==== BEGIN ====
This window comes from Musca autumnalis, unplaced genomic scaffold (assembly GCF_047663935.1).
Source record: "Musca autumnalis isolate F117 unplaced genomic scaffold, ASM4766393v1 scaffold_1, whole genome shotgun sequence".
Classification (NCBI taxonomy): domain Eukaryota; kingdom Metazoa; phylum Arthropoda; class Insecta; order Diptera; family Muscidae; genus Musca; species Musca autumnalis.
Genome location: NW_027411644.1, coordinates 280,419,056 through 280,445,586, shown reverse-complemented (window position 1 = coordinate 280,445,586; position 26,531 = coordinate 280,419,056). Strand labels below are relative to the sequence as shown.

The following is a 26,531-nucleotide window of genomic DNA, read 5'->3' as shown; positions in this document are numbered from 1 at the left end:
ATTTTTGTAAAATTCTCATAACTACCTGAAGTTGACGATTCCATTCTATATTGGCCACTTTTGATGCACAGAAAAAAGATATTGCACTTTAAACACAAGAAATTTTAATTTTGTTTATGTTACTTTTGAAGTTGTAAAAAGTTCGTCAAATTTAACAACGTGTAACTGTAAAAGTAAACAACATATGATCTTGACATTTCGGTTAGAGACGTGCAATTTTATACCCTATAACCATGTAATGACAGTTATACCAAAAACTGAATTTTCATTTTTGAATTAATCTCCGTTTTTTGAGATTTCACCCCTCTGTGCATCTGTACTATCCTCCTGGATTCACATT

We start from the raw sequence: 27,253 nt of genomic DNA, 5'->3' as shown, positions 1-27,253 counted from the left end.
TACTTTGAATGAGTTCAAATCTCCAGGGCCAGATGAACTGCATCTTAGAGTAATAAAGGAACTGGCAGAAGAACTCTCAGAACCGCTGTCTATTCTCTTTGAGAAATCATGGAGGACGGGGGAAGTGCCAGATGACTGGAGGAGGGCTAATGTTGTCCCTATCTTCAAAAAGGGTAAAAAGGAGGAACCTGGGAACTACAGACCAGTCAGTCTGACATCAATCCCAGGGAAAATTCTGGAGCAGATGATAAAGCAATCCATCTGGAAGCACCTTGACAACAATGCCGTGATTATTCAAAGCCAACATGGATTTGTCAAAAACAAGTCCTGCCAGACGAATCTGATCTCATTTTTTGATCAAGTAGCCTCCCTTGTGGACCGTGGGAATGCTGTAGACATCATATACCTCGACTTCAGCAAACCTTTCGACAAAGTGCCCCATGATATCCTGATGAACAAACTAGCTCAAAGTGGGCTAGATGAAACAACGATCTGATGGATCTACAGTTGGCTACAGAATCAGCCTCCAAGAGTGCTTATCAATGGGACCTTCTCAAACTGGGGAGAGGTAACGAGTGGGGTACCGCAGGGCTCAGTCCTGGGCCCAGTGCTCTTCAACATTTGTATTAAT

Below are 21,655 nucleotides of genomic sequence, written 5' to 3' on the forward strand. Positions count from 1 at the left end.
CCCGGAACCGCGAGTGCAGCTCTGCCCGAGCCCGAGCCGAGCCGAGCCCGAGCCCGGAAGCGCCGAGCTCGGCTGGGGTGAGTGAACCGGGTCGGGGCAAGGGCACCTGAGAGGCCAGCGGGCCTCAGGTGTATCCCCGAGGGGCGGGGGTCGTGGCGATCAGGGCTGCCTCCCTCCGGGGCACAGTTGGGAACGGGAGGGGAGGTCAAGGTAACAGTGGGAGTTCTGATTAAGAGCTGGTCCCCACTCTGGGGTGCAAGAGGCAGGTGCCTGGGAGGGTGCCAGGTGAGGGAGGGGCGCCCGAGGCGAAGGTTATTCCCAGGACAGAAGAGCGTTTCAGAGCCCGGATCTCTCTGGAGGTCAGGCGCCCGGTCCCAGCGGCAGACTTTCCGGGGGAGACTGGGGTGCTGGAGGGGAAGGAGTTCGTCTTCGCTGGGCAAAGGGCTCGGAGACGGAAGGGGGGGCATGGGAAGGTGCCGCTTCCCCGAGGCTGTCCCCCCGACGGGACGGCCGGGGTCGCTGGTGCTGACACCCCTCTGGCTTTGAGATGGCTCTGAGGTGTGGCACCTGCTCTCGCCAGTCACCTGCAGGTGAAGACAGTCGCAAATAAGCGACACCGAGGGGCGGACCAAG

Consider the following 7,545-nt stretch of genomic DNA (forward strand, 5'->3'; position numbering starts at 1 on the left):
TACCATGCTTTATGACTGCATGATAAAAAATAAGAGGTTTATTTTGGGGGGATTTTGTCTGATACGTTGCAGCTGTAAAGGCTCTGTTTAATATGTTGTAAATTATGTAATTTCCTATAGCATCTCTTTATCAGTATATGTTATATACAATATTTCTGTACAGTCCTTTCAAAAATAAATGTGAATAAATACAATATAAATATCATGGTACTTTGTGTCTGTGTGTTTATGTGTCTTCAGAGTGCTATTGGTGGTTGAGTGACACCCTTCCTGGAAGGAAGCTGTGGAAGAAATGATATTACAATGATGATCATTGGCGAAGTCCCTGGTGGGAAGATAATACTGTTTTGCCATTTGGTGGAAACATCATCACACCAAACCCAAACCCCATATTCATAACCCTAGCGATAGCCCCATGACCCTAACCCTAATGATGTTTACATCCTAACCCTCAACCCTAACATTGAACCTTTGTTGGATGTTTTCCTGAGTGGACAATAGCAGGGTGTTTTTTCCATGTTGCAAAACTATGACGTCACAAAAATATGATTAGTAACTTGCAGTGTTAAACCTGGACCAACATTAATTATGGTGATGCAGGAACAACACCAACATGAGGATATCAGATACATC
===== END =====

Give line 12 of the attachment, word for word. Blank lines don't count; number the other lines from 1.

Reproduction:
TACCATGCTTTATGACTGCATGATAAAAAATAAGAGGTTTATTTTGGGGGGATTTTGTCTGATACGTTGCAGCTGTAAAGGCTCTGTTTAATATGTTGTAAATTATGTAATTTCCTATAGCATCTCTTTATCAGTATATGTTATATACAATATTTCTGTACAGTCCTTTCAAAAATAAATGTGAATAAATACAATATAAATATCATGGTACTTTGTGTCTGTGTGTTTATGTGTCTTCAGAGTGCTATTGGTGGTTGAGTGACACCCTTCCTGGAAGGAAGCTGTGGAAGAAATGATATTACAATGATGATCATTGGCGAAGTCCCTGGTGGGAAGATAATACTGTTTTGCCATTTGGTGGAAACATCATCACACCAAACCCAAACCCCATATTCATAACCCTAGCGATAGCCCCATGACCCTAACCCTAATGATGTTTACATCCTAACCCTCAACCCTAACATTGAACCTTTGTTGGATGTTTTCCTGAGTGGACAATAGCAGGGTGTTTTTTCCATGTTGCAAAACTATGACGTCACAAAAATATGATTAGTAACTTGCAGTGTTAAACCTGGACCAACATTAATTATGGTGATGCAGGAACAACACCAACATGAGGATATCAGATACATC